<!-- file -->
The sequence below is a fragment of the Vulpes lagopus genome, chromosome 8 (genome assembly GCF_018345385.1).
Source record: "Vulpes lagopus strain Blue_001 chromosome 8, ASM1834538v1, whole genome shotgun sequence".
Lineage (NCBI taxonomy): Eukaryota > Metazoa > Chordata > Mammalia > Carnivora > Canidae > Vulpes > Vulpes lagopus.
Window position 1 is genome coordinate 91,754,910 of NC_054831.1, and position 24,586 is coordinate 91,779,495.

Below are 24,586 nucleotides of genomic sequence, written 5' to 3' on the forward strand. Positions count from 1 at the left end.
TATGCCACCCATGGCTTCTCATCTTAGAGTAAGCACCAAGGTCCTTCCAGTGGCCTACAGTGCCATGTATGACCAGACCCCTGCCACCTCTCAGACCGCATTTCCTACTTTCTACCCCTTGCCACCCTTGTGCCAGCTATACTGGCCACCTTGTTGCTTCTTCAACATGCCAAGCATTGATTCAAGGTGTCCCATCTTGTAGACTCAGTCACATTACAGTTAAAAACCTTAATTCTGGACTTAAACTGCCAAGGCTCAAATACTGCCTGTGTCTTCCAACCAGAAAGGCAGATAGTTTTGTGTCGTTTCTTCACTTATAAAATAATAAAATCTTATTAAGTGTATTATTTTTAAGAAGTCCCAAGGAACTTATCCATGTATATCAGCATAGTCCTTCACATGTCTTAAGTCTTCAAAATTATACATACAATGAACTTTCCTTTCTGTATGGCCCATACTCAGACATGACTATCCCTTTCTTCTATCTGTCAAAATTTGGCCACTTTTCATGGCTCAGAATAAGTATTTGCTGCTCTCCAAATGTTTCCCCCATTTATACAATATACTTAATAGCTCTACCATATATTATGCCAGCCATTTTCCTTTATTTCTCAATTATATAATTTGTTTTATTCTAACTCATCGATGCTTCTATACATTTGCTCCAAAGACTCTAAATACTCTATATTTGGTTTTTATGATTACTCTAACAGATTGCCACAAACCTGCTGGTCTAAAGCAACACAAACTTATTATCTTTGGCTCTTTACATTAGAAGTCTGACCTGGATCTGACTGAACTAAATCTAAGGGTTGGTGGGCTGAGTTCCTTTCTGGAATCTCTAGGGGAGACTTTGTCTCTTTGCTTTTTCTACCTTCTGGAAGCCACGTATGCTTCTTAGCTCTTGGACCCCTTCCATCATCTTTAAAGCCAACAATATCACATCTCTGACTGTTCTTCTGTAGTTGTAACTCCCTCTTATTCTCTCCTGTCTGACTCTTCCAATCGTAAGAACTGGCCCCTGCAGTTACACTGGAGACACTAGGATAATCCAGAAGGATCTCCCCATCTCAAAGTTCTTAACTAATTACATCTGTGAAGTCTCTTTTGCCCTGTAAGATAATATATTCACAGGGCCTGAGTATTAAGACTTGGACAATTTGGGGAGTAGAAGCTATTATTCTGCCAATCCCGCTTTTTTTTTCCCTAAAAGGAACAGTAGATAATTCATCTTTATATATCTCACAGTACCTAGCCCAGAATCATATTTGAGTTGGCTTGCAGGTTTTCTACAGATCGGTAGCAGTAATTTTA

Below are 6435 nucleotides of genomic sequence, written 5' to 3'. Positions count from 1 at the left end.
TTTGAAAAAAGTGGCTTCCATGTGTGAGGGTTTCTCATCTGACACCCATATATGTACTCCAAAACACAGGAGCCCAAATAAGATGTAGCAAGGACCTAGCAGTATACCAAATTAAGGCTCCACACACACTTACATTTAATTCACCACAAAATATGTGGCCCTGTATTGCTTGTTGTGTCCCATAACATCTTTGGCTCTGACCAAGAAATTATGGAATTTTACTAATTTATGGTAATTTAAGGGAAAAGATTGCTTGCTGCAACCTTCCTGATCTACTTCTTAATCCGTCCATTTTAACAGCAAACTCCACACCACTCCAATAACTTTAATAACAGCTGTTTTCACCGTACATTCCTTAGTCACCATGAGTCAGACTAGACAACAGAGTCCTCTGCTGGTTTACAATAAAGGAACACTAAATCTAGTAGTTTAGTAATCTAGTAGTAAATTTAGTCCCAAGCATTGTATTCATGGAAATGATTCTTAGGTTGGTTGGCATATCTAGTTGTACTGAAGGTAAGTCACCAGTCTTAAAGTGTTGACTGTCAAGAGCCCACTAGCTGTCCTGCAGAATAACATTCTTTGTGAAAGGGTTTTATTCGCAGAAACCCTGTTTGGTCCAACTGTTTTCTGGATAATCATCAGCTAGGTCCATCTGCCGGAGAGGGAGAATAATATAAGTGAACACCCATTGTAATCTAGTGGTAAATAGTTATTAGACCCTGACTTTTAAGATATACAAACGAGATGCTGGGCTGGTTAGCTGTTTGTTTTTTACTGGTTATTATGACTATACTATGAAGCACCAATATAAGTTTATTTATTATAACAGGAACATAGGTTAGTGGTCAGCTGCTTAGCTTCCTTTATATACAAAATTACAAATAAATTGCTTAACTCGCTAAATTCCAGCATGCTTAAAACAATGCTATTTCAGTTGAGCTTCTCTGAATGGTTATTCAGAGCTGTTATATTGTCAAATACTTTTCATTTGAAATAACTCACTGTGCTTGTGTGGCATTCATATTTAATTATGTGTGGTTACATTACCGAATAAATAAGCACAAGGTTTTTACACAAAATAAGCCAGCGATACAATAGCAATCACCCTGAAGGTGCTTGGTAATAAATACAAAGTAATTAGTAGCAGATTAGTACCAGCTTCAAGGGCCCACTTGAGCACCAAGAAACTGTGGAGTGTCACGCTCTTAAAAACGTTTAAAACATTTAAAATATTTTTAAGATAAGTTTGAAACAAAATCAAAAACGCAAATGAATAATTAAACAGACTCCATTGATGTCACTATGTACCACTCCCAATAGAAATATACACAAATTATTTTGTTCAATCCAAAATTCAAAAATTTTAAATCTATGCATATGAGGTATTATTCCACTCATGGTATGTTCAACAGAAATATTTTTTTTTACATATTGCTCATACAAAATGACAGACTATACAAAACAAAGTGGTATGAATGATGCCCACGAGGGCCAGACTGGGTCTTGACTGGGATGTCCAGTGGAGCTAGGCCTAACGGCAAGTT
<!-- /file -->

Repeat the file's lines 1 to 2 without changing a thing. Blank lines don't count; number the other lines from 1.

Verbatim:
The sequence below is a fragment of the Vulpes lagopus genome, chromosome 8 (genome assembly GCF_018345385.1).
Source record: "Vulpes lagopus strain Blue_001 chromosome 8, ASM1834538v1, whole genome shotgun sequence".